became in political circles a figure comparable to that of 
the distressed Pole of 1831, or the Hungarian refugee 
of 1849. 

Apart from the feebler action in Western Europe of 
volunteer diplomatists from Greece, Servia, and even 
Armenia, direct communications were constantly kept up 
between the clergy of Moscow and the Patriarchs of 
Constantinople ; and when Peter the Great sent for the 
first time a Resident Ambassador to the Turkish Capital 
the Turks at once saw in Tolstoy — the personage in 
question — the embodiment of a grea* danger in the future. 

" My residence is not pleasant to them," wrote 
the ancestor of the great writer of the same name, 
" because their domestic enemies, the Greeks, are our co- 
religionaries. The Turks are of opinion that by living 
among them 1 shall excite the Greeks to rise against 
Mussulmans, and therefore the Greeks are forbidden to 
have intercourse with me. The Christians have become 
so frightened that none of them dare even pass the house 
in which I live." 

The Greeks, Servians and Armenians who came to 
Western Europe for purposes of study as well as with a 
view to the liberation of the Christians suffering persecution 
in the regions of the Unfaithful, brought with them schemes 
for the partition of Turkey and for the redistribution of 



its territory among the nations of the West Seraphim, 
who had studied at Oxford, who enjoyed the patronage 
of the Archbishop of Canterbury, and who published 
in London a revised edition of the New Testament, had 
a project of dismemberment in which France, Spain, 
Abyssinia and Greece were to take part ; Constantinople 
and Anatolia being assigned to France, Syria and Jerusalem 
to Spain, Egypt to Abyssinia, Macedonia and the islands 
to Greece. 

It was to Russia, however, that the representatives 
of the Greek Christians usually addressed themselves. 
England had no interest at the time in connection with 
Constantinople— our Indian Empire had yet to be created ; 
and, in the various schemes of dismemberment proposed, 
England's active co-operation was not even asked for. 

Apart, indeed, from our sympathy with Greece, as 
Greece, in the days of Byron, no one in England 
bestowed a thought upon the condition and aspirations 
of the Eastern Christians in Turkey. Lord Strangford 
in 1863, in his admirable additional chapter to Lady 
Strangford's Eastern Shores of the Adriatic, was the first 
English writer to call attention to the general awakening 
among them, just then becoming noticeable. But the 
English nation as a whole remained indifferent to their 
fate, until suddenly it was filled with indignation and 
horror by the news of the Bulgarian massacres. 

The Bulgarians had long before that signal for their 
liberation been the pet children of Lord Strangford, 
who may fairly be said to have discovered them. He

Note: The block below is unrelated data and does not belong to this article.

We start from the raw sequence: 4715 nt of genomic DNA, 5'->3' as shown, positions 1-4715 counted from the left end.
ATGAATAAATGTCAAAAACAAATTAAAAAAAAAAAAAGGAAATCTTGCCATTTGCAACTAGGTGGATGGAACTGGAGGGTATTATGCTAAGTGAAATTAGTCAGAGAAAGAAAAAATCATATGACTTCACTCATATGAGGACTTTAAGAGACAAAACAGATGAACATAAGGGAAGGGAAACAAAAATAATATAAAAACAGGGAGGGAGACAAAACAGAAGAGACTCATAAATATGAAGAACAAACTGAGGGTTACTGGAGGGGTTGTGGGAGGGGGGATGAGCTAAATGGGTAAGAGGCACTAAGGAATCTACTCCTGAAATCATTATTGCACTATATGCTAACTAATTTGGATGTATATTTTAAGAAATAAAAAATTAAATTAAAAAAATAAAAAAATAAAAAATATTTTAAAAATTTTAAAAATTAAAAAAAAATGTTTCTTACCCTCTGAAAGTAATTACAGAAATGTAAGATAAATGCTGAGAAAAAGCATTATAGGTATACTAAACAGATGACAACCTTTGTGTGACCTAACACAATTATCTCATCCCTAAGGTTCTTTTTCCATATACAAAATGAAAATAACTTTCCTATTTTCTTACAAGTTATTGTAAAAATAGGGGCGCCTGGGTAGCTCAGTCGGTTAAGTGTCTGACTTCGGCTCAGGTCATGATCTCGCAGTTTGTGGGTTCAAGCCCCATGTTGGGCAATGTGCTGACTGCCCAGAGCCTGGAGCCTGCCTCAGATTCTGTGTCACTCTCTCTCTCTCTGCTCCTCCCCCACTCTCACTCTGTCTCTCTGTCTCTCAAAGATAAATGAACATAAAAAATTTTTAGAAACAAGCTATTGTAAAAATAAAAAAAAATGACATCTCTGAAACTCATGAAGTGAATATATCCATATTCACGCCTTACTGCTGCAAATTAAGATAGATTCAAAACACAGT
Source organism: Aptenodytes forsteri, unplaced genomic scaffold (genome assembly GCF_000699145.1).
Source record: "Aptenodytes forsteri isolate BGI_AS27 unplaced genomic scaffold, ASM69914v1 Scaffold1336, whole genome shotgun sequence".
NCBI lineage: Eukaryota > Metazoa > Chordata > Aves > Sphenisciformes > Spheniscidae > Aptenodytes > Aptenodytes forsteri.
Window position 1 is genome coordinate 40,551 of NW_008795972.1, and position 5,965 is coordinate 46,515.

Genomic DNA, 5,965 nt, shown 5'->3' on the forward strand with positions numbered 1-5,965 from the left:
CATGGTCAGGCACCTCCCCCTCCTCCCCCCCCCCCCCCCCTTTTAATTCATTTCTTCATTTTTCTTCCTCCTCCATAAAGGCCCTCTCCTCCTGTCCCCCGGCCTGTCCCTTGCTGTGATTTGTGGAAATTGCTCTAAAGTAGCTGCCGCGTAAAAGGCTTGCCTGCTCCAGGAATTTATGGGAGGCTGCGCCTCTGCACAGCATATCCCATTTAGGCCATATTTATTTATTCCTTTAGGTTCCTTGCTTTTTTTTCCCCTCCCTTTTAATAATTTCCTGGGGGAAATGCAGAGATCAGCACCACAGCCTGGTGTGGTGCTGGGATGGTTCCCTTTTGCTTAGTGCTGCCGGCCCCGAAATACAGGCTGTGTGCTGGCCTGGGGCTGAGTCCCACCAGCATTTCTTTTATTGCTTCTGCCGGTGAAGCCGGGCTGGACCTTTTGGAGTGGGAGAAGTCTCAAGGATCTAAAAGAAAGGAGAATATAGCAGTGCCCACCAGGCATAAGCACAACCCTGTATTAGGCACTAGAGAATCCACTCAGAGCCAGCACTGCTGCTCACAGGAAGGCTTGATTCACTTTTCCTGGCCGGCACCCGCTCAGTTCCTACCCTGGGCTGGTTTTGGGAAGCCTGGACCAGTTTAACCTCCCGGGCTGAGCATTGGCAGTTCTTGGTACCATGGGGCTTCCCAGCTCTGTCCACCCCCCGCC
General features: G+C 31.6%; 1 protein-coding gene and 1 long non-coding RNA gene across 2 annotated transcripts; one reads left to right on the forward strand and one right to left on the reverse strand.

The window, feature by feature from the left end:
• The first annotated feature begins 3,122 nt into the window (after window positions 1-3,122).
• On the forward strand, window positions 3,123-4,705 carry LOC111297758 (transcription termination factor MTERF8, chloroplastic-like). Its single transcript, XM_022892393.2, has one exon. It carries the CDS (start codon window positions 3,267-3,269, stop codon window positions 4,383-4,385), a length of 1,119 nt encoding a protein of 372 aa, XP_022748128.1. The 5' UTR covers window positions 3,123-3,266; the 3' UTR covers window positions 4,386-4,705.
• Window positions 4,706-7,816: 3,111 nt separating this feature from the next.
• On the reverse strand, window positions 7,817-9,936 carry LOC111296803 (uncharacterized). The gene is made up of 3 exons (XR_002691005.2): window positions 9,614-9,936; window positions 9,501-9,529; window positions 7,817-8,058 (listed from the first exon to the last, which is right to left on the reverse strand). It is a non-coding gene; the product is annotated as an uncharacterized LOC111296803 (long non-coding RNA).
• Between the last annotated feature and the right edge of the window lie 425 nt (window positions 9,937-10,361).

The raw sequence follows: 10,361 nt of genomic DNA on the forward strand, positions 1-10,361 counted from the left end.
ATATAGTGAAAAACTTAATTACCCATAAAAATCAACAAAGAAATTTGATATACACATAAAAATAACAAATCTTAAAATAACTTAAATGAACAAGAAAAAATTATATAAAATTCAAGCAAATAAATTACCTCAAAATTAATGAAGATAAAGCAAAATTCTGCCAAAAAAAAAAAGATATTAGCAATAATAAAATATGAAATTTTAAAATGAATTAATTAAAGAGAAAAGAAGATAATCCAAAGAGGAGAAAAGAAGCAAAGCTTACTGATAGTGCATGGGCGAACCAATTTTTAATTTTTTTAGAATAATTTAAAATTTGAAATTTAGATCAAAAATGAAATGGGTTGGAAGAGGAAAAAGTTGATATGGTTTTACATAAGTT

looked upon them as better for practical purposes than 
Slavonians of a finer breed ; a Finnish alloy giving them, 
as to the Russians themselves, a consistency and power 
of resistance in which the pure-blooded Slavonian is 
supposed to be wanting. 


Sir William White considered it not only an error, but 
a culpable error to believe that the Christian populations 
liberated from Turkish rule must of necessity fall beneath 
the domination of Russia ; and the alternative he appears 
to have held in view was a Balkan Confederation under 
the protection of Austria. 



WHEN in 1885 Prince Alexander of Bulgaria was 
elected to the governorship of Eastern Roumelia or 
" Southern Bulgaria/ 1 as it was henceforth to be called, it 
seemed as though the whole of the Eastern Question was 
about to be re-opened. England and Russia were equally 
puzzled by the event, and each Power thought the other 
responsible for it. 

The news of the union of the two Bulgarias and of the 
apathy with which the intelligence was received by the 
Porte took Lord Salisbury by surprise. But he soon saw 
that the true policy of England was to support the 
combination and help the Bulgarians, North and South, 
to maintain their independence. 

Sir William White, temporarily at Constantinople but 
expecting at any moment to be sent back to Bucharest, 
received from Lord Salisbury this note : 

"Foreign Office, 

"A^. jo., 1885. 

"Dear Sir William White, 

14 In the presence of this crisis I have asked Sir E. 
Thornton not to go to Constantinople for the present, as 
the matter had better not be taken out of your hands. 
I hope you will stay there till the atmosphere is a little 

All through the months of September and October 
Sir William White's position was uncertain. His appoint- 



mcnt was only ad interim. There was just then no 
permanent Ambassador at Constantinople. But, in 
addition to Sir William White as Ambassador ad interim, 
a special Ambassador had been sent out in the person of 
Sir Drummond Wolff, whose difficulties, according to Lord 
Salisbury, were very great, " more owing to our political 
position in England than to any other cause."